Amongst the celebrities, brands, bands, news feeds and hormonal teenagers driven temporarily insane on Twitter there is a lesser known, but growing, group of tweeters giving me massive amusement and helping make the Twittersphere (I've made that up) a better place. And the success of #NationalPoetryDayUK in early October showed how much better Twitter is with poetry and poets.
In just one day the National Poetry Day Twitter feed gained about 12,000 followers and countless numbers of tweets with the trending hash tag #NationalPoetryDayUK were sprayed over feeds across Britain.
Lots of tweeters got involved regardless of whether they were poetry fans or not. Some of the best tweets were even featured on HuffPostUK. The crazy amount of activity on the day gave a number of poets the chance to show their ability to turn a clever phrase in just 140 characters in full public glare.
The day after National Poetry Day - 4 October - @PoetryDayUK tweeted: "We're missing #poetrydayuk too. Yesterday was a blast. Thank you to all of you - we've just reached 12,000 followers which is insane!!"
12,000 followers in one day is impressive, even if you're a rising popstar with babyfaced charm, so for something as supposedly niche as poetry it's notable at the very least and may even signal a growing popularity in poetry.
Spoken Word poetry performance has been experiencing a bit of a surge at the moment. The performance poetry company Apples and Snakes (@applesandsnakes) has been organising regular and very well attended nights across the UK. They even pull in poets from across the UK and the globe to perform. And many of these performers can be found on Twitter such as @missjonespoet and @HannahSilvaUK.
There are numerous excellent poets on the micro-blogging site giving their opinions and making funny quips. Michael Rosen (@MichaelRosenYes), Scroobius Pip (@ScroobiusPipYo), Steve Roggenbuck (@SteveRoggenbuck), Derrick C Brown (@DerrickBrown) in America and the wonderful Buddy Wakefield (@BuddyWakefield)
Scroobius Pip is an especially frequent user of Twitter branching out to people who may have never considered following a spoken word poet so closely before - it also helps that he has released albums as a musician and is fairly outspoken. The man has over 90,000 followers and as well as giving his opinions on current events and football he sometimes treats us to 'Twitter poetry.' In fact, when in the poetry tent at Latitude he read out his own 'Twitter poetry' which went something like: 'the cat and the fiddle went to sea in a beautiful pea green boat. I say pea green boat, I mean hessian sack filled with bricks.' This was to a poetry tent that was so rammed everyone was standing to squash in.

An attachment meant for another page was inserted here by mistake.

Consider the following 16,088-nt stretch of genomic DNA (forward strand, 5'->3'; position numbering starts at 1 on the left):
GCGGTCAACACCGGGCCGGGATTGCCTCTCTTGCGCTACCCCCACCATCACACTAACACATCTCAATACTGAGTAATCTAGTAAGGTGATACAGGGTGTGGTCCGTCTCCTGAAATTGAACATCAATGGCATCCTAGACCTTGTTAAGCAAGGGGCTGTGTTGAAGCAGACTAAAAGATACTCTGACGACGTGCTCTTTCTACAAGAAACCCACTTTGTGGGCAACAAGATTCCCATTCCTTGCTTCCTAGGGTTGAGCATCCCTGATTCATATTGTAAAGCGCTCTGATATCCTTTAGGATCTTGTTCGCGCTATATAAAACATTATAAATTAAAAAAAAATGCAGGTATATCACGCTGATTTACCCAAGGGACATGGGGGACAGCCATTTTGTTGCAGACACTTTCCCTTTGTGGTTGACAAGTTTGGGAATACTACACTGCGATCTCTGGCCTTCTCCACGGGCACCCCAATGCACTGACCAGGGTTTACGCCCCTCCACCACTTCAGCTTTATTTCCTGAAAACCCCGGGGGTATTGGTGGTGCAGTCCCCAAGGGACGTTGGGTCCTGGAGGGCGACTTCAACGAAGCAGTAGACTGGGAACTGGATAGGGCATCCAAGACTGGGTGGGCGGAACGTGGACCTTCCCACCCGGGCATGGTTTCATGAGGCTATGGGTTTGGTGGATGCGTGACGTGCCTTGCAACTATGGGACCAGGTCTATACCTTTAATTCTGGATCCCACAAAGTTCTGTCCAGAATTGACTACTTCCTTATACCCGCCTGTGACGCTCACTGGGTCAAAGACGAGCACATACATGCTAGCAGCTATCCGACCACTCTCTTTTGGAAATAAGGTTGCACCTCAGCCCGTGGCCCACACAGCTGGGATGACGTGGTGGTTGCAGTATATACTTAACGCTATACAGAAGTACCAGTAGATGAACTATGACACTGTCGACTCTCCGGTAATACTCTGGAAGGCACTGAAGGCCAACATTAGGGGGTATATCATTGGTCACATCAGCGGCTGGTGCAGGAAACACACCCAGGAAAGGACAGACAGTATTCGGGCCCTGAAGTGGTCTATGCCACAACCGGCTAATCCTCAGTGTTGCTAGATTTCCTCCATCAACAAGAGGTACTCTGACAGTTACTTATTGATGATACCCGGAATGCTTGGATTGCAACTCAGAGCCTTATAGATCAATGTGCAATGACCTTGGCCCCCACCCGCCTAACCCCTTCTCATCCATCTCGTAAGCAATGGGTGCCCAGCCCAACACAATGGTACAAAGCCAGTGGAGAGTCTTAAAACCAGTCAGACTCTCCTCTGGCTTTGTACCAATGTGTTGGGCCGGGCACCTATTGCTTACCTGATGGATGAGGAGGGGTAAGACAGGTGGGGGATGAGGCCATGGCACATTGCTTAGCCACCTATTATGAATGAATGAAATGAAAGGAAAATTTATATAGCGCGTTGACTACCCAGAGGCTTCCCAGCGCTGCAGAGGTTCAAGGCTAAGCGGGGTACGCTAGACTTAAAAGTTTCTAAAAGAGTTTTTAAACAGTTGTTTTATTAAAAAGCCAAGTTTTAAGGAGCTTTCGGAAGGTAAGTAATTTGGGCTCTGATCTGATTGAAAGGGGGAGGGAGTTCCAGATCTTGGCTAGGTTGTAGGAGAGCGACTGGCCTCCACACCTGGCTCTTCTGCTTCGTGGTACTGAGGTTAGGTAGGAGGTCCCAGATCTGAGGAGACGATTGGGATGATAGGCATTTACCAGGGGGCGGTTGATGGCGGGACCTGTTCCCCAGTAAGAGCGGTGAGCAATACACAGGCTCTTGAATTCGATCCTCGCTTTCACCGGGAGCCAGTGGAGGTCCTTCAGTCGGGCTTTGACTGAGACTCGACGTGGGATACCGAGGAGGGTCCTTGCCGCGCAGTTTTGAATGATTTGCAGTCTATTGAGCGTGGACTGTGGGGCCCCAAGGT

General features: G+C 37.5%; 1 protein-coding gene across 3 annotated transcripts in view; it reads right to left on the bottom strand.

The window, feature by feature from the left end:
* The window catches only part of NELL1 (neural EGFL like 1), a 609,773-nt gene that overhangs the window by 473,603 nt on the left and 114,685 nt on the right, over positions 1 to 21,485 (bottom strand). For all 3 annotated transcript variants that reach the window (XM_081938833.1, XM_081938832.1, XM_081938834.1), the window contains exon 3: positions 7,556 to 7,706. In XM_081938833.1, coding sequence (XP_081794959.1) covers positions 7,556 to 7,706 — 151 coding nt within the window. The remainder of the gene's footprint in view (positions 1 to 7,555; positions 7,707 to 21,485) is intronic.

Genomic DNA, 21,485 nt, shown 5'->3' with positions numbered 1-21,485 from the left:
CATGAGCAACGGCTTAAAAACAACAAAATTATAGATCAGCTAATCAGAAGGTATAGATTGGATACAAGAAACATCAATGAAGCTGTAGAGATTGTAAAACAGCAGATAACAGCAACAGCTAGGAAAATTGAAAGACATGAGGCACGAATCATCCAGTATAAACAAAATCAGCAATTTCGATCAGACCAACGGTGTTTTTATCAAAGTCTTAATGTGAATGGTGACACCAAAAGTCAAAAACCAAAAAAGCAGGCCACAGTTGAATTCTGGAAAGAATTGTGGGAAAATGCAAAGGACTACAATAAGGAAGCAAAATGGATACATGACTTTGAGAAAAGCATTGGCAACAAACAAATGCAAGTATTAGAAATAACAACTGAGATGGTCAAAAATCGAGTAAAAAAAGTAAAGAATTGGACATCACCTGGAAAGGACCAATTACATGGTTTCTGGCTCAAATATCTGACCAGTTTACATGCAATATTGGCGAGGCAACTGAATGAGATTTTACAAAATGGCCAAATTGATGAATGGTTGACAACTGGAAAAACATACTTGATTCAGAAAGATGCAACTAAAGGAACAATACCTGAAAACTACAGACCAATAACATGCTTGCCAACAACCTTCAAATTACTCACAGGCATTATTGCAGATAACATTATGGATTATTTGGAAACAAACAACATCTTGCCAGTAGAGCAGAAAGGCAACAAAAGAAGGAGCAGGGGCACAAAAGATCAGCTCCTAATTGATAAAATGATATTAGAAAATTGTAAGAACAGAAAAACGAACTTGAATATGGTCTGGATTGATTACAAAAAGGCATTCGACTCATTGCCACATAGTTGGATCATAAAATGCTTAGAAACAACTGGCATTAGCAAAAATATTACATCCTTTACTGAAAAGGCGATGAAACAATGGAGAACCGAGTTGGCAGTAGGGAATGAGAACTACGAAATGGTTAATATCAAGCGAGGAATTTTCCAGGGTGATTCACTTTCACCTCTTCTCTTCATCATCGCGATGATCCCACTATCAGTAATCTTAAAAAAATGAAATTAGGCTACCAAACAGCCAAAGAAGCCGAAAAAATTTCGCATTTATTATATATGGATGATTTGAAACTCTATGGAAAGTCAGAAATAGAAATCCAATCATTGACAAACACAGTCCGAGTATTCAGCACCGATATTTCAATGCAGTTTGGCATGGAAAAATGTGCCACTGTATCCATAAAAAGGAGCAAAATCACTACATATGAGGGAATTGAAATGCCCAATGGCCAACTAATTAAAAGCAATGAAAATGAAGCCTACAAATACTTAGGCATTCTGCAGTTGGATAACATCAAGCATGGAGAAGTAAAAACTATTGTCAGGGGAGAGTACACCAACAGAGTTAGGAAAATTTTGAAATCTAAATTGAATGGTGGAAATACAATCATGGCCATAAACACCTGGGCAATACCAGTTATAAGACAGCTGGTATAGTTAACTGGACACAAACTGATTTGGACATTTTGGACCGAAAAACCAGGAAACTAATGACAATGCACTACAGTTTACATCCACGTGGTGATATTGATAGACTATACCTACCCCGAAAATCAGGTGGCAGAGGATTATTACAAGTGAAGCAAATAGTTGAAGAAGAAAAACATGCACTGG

It is this humour which makes those who may not have been fans previously as well as poetry lovers gravitate towards poets on Twitter. And it is the kind of excellent humour that makes Twitter a better place and dealing with a daily Justin Bieber or One Direction trend bearable.
From the other side of the pond, Steve Roggenbuck has gathered a massive following for his internet poetry even to the point that people will bid for a hoody that he has worn on his YouTube channel videos. The man is on a quest to help people 'boost' their lives in his campaign 'Live my Lief' (No that's not a typo, he spells things like that in his 'internet speak' way.) He is appealing to a new generation of poetry fans who tag on to his desire to be positive all the time. By following him it blasts out all negativity from your feed.
Then there is Michael Rosen; a fantastic poet and novelist who is a former Children's laureate and has been consistently good for years. His most recent 'Letter from a Curious Parent' in response to a Michael Gove article in Standpoint Magazine blew my mind. Due to his visits to schools and work as Children's Laureate he has experiences that allow him to write in an informed way about education, rather than just being someone who pokes their nose in. The 'letter' is considered, calm, avoids descending into a rant and delivers a common sense argument to address what he believes to be the problems with Gove's article. His Twitter feed is just as intelligent and he manages to convey these thoughts despite condensing them down into 140 characters. He never seems to descend into banal pap.
The success of #NationalPoetryDayUK and the increasing number of followers for poets on Twitter shows that users of the social network are recognising how much better a feed is for them. Poets are adding life, positivity, humour, well-constructed political opinions and much more to Twitter. Twitter needs poets and poetry and if it wasn't for them I think the constantly trending popstar overdose would finally be too much for me to take.